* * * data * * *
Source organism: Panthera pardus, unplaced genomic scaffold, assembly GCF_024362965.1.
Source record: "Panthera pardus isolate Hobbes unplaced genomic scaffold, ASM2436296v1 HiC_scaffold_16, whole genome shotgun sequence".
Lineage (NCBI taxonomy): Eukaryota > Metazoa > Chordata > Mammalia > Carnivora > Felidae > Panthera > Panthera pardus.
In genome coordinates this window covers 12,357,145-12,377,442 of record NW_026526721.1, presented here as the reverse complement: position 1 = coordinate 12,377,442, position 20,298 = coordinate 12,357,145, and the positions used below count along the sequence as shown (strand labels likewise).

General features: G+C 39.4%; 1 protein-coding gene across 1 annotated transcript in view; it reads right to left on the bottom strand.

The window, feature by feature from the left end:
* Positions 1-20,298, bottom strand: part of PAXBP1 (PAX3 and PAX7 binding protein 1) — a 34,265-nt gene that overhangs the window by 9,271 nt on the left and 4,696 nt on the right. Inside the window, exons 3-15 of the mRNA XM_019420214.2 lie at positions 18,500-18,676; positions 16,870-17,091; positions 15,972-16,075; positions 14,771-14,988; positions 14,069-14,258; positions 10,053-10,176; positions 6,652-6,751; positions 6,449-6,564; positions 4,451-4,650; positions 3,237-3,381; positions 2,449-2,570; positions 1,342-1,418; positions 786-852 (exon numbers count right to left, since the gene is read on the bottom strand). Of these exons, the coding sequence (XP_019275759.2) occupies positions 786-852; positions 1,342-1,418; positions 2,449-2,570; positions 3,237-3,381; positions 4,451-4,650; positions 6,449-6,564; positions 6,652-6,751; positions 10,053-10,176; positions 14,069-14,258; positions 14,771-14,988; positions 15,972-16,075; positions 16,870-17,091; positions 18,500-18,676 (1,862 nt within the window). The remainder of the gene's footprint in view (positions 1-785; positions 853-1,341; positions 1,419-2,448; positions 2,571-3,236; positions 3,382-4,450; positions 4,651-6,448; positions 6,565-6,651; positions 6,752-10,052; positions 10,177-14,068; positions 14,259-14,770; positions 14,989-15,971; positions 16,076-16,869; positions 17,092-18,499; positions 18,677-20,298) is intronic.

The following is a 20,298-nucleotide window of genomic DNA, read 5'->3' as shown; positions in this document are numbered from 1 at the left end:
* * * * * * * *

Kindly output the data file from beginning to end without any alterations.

Source organism: Panthera pardus, unplaced genomic scaffold, assembly GCF_024362965.1.
Source record: "Panthera pardus isolate Hobbes unplaced genomic scaffold, ASM2436296v1 HiC_scaffold_16, whole genome shotgun sequence".
Lineage (NCBI taxonomy): Eukaryota > Metazoa > Chordata > Mammalia > Carnivora > Felidae > Panthera > Panthera pardus.
In genome coordinates this window covers 12,357,145-12,377,442 of record NW_026526721.1, presented here as the reverse complement: position 1 = coordinate 12,377,442, position 20,298 = coordinate 12,357,145, and the positions used below count along the sequence as shown (strand labels likewise).

General features: G+C 39.4%; 1 protein-coding gene across 1 annotated transcript in view; it reads right to left on the bottom strand.

The window, feature by feature from the left end:
* Positions 1-20,298, bottom strand: part of PAXBP1 (PAX3 and PAX7 binding protein 1) — a 34,265-nt gene that overhangs the window by 9,271 nt on the left and 4,696 nt on the right. Inside the window, exons 3-15 of the mRNA XM_019420214.2 lie at positions 18,500-18,676; positions 16,870-17,091; positions 15,972-16,075; positions 14,771-14,988; positions 14,069-14,258; positions 10,053-10,176; positions 6,652-6,751; positions 6,449-6,564; positions 4,451-4,650; positions 3,237-3,381; positions 2,449-2,570; positions 1,342-1,418; positions 786-852 (exon numbers count right to left, since the gene is read on the bottom strand). Of these exons, the coding sequence (XP_019275759.2) occupies positions 786-852; positions 1,342-1,418; positions 2,449-2,570; positions 3,237-3,381; positions 4,451-4,650; positions 6,449-6,564; positions 6,652-6,751; positions 10,053-10,176; positions 14,069-14,258; positions 14,771-14,988; positions 15,972-16,075; positions 16,870-17,091; positions 18,500-18,676 (1,862 nt within the window). The remainder of the gene's footprint in view (positions 1-785; positions 853-1,341; positions 1,419-2,448; positions 2,571-3,236; positions 3,382-4,450; positions 4,651-6,448; positions 6,565-6,651; positions 6,752-10,052; positions 10,177-14,068; positions 14,259-14,770; positions 14,989-15,971; positions 16,076-16,869; positions 17,092-18,499; positions 18,677-20,298) is intronic.

The following is a 20,298-nucleotide window of genomic DNA, read 5'->3' as shown; positions in this document are numbered from 1 at the left end: